Farmers in industrialized countries have low morbidity in general and common disease entities as cancer and cardiovascular disorders are less frequent among farmers than in the general population [1]. By contrast, farmers have an increased risk of acquiring musculoskeletal disorders (MSD), such as osteoarthritis of the hip, low back pain, and neck and upper limb complaints [13]. The reason for this is not known. We have previously demonstrated that the increased risk cannot be fully explained by known risk factors such as physical work load, psychosocial factors, or life style, indicating that other etiological factors must be involved. [24]. Interestingly, the prevalence of low back pain in farmers is associated not only with other musculoskeletal symptoms but also with chest discomfort, dyspepsia, symptoms from eyes, nose and throat mucous membranes, skin problems, work-related fever attacks, and primary care appointments due to digestive disorders [4]. This comorbidity points to the possibility that MSD in farmers may be part of a more systemic disorder with pathological changes in many organs and tissues. Since blood is in direct contact with all tissues, such changes are likely to be reflected in plasma [5] and quantitative changes in the plasma could thus serve as biomarkers of systemic effects. Moreover, plasma samples are readily available for investigation, thus making analysis of plasma a favorable alternative for examining laboratory signs of a systemic disorder. In a recent study serum samples from patient with discogenic chronic low back pain (DLBP) were analyzed by mass spectrometry to identify biomarkers for DLBP [6].

In this study, our objective was to identify plasma proteins that might differentiate farmers with MSD from matched rural referents. We focused on relatively abundant plasma proteins which can be quantified to the nanogram range using two-dimensional gel electrophoresis (2DE) with silver staining and subsequent identification by mass spectrometry (MS).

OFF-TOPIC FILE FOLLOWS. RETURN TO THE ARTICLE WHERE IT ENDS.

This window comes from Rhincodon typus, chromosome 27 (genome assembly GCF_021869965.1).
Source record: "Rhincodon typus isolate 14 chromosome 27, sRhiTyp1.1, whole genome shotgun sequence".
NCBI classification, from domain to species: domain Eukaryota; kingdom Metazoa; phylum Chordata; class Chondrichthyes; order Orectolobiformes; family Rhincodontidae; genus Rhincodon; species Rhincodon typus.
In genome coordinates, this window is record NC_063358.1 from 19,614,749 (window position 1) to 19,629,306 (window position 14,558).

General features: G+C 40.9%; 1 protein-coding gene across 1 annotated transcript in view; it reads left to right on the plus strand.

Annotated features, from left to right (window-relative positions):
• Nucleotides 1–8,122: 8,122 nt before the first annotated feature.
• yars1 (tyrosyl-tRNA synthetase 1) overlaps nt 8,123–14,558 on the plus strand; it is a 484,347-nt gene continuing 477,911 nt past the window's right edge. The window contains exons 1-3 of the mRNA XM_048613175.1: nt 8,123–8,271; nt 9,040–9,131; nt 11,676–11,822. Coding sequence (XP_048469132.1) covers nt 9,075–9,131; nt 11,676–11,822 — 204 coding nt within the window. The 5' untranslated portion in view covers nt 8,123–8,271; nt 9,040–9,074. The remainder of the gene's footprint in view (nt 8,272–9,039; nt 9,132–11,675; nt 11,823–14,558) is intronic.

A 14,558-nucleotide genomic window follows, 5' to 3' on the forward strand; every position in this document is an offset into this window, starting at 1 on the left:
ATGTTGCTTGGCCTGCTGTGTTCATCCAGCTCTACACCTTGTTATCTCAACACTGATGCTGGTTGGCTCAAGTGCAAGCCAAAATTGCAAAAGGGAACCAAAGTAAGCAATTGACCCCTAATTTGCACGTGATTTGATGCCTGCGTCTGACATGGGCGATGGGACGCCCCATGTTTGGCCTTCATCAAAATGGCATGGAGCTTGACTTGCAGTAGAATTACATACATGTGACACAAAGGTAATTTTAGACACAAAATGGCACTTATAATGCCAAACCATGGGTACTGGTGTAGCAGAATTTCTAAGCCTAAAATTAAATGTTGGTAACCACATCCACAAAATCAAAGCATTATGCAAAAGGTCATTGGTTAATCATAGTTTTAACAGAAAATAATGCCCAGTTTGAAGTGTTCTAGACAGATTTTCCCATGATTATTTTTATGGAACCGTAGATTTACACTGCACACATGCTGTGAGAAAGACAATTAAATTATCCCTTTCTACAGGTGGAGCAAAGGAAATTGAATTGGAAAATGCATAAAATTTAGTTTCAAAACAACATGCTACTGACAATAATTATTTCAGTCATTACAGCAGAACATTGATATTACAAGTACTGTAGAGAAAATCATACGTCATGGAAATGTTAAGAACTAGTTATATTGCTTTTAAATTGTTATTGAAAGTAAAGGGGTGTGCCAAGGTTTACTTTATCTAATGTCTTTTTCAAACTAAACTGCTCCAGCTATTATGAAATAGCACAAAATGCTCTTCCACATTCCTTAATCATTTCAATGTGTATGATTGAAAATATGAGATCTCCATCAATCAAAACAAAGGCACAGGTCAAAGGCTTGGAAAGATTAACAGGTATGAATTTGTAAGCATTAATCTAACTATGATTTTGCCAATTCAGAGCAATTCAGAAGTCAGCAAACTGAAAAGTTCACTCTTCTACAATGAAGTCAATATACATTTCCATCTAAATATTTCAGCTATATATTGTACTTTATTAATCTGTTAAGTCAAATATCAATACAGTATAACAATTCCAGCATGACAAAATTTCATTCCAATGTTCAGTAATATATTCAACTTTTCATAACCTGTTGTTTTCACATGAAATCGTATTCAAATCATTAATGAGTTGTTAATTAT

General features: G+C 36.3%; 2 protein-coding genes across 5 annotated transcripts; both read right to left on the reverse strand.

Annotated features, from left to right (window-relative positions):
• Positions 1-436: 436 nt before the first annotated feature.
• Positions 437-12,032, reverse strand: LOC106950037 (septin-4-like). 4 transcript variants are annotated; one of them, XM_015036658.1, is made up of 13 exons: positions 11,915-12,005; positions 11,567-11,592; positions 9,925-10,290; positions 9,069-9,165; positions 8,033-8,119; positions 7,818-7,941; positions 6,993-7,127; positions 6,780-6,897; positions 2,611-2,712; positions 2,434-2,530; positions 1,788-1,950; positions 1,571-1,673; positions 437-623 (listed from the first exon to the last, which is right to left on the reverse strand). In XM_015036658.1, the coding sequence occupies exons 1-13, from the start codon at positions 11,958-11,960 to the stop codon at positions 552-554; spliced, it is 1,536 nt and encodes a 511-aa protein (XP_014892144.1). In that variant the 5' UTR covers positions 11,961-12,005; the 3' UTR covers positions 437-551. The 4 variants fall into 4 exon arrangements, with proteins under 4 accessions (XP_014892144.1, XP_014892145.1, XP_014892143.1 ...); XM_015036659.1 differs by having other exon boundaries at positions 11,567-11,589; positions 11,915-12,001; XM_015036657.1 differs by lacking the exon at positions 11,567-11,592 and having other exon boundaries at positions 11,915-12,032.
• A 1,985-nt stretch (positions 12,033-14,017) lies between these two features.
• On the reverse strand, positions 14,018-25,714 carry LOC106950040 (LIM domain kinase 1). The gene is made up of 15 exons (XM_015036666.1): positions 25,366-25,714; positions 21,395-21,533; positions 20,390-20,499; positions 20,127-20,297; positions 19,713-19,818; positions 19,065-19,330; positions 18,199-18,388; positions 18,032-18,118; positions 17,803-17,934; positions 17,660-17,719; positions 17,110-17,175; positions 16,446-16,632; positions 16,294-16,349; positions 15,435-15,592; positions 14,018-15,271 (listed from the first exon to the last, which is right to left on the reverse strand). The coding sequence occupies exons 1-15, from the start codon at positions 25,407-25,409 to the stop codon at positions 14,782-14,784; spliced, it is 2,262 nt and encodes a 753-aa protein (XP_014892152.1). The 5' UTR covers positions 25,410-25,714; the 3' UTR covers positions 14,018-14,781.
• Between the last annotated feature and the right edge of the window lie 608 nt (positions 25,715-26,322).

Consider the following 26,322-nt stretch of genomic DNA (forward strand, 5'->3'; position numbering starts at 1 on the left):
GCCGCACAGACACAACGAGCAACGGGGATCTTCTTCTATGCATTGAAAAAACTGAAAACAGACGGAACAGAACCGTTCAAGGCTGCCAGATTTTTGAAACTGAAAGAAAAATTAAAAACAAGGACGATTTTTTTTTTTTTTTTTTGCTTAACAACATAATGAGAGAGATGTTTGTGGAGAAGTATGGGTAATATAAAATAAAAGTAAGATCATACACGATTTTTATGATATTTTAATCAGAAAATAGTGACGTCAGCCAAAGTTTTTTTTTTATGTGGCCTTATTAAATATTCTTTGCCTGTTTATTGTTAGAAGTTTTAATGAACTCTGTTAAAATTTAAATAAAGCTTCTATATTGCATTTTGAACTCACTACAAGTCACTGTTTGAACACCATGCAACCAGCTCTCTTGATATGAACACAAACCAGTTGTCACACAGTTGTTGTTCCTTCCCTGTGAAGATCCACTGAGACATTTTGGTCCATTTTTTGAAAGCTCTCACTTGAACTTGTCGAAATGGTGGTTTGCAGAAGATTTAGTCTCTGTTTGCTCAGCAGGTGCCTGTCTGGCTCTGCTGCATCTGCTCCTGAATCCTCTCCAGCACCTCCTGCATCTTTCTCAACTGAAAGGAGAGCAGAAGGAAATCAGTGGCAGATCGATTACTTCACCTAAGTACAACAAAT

The investigated subjects were selected from a prospective study cohort established with the intention to study health promoting factors related to farming and lifestyle [7]. All occupationally active male farmers born between 1930 and 1949 in nine rural municipalities in Sweden were identified in the Swedish National Farm Register and included in the cohort. The cohort represents a variety of farm types and geographical variation. The areas were chosen with consideration to known east-west and north-south cardiovascular disease gradients in the Swedish population [8] and to represent a variety of farm types and geographical variation over the country. Farmers were defined as men who owned or rented a farm and who spent at least 25 h per week farming. The occupational activity was checked with local representatives from the Federation of Swedish Farmers. To each farmer a rural referent, matched by age, sex and residential area, was sampled from the National Population Register. The rural referents were to be occupationally active in other than farming. Altogether 1220 farmers and 1130 rural non-farmers were eligible and included in the cohort. The farmers and the rural referents (n = 2350) were invited to an extensive health survey including questionnaires, interviews, physical examinations and laboratory test [9].

The cross-sectional population-based survey identified farmers with MSD using a questionnaire with a number of items addressing symptoms from back, hip, knee, neck, forearms and shoulders. Information on symptoms from the musculoskeletal system was assessed by self-administrated questionnaire [3]. The subjects were asked to indicate (yes or no) if they had ever (more than occasionally) had pain, aches or discomfort in the neck-shoulder area, the low back, hips or knees. The questionnaire file shows this in more detail (see Additional file 1). Similar symptoms during the last year were also indicated. The subjects were asked to indicate whether they had sought medical advice or treatment for the various symptoms, and concerning low back and knee symptoms, whether they had been on sick leave due to the illness. A large number of farmers and non-farmers (89 %) reported symptoms from musculoskeletal system. The farmers reported significantly more symptoms from low back and hips [4, 9].

This large material was used to identify farmers with symptoms from the musculoskeletal system only. Thirteen farmers working with swine confinement and cattle raising and their rural referents (Table 1) were selected and included in this explorative hypothesis generated study.